The Institute, Oladele said, had done a lot to help one of the biggest challenges to public relations: unregistered or unqualified operators. “In the first two years, rather than starting with the prosecution of such people, we opened a short-term training known as Master Classes to recognise their experience and expertise. There, such people acquired an appreciable level of professional skills. After the training, they became members and were offered an opportunity for continuous learning. As members, they have access to Mandatory Compulsory Professional Courses (MCPC) to upgrade their skills. We have had an impressive turn out of Directors and General Managers of companies, Majors-General from the military sector, top police officers, top-level leaders and gentlemen from the private sector etc.

The Honourable Minister of Information, Alhaji Lai Mohammed, has opened an opportunity for all the Press Information Officers (PIO) in federal and state ministries and parastatal to professionalise. The Permanent Secretary and Director of Public Relation are already talking to us on how to see that information officers become professional members of the Institute. That way, it will be easy for us to have an upgrading skill programme and benchmark those working out of the Code of Conduct and Professional Ethics of the Institute. It will be easy to sanction such people and know, via the membership number, who is doing what is wrong. We are advocating that government should employ more of members of the NIPR to positions of   information management, in place of untrained hands. That applies to the local government, as well.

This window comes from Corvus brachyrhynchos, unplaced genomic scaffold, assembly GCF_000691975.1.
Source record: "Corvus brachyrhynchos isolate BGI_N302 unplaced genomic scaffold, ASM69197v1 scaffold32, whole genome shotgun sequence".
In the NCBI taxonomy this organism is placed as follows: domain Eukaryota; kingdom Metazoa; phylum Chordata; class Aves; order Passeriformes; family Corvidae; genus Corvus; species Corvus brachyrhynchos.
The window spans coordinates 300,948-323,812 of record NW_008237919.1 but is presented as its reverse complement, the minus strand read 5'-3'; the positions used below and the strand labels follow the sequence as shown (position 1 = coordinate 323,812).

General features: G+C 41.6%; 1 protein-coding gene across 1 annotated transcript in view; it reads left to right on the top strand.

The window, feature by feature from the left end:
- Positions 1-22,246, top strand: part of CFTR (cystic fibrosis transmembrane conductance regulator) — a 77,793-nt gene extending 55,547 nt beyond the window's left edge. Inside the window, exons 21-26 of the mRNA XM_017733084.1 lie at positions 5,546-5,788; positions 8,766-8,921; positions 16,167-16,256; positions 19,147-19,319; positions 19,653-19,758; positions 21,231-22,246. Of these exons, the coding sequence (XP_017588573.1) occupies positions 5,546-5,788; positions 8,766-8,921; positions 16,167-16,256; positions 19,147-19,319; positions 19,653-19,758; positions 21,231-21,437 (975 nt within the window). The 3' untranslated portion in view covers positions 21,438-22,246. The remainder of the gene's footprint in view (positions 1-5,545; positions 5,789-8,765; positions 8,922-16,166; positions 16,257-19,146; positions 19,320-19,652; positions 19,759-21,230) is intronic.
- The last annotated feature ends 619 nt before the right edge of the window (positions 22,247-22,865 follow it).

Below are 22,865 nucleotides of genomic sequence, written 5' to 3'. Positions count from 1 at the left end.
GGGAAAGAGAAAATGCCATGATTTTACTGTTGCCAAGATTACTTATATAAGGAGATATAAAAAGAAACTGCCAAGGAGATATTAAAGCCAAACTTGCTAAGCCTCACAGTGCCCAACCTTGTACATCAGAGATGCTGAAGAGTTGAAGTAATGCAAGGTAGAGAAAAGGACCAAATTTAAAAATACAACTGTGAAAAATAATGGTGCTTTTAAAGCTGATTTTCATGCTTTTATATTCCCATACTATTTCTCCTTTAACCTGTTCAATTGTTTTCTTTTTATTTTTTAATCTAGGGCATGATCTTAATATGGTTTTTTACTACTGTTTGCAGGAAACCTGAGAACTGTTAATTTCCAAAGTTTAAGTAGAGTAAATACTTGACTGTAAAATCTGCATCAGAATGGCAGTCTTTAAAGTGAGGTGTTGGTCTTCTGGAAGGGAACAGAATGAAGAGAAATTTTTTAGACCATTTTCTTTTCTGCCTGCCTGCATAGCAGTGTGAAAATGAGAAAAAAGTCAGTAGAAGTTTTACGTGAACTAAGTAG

“We have tried to partner with the Federal Ministry of Agriculture on projects and policies – on a need to go back to farming, because the resources granted Nigeria by God benefits agriculture a great deal – more than any other laudable human endeavour. We were there before oil displaced us from our farmlands. We are campaigning for a change; that we should use the proceeds of oil to promote agriculture. We have identified two challenges in the agricultural sector: processing and storage; and we have been driving hard on the education knowledge to all stakeholder on those two areas. And that was why the Minister of Agriculture, Chief Audu Ogbeh, has shown interest in our effort. That was why he was with us at our annual general meeting in Ibadan.

“We have also started an ‘Ethical Revolution’ – well before President Muhammadu Buhari was sworn in. It was as if we knew he was coming to drive hard on reputation and sanitation. Nigeria needs good reputation. We need communication and collaboration, in a symbiotic tie that would bring desirable results. That is why Public Relations has become more important than before in both government and private sectors.”

Still, Oladele believes that there is a generous room for improvement and development of the Institute and what measures to be taken in helping the image and security issues affecting the country, in the next two years. Said he: “We will be working towards a robust future for the Institute. We will be a bit aggressive in promoting and pressing our professional education projects, i.e. the ‘Catch-Them-Young Internal Exams’ in the universities and polytechnics. Besides, the numbers of our study centres would be increased for private candidates, because there are a lot of Nigerians, who are out of school, not because they don’t want to be in school, but for lack of space in the institutions. We need, therefore, to create capacity building on that crucial issue, and link up with other professional bodies and government agencies to generate jobs and enterprise, so that we can have an army of young, virile Nigerians – who can set up their own agencies.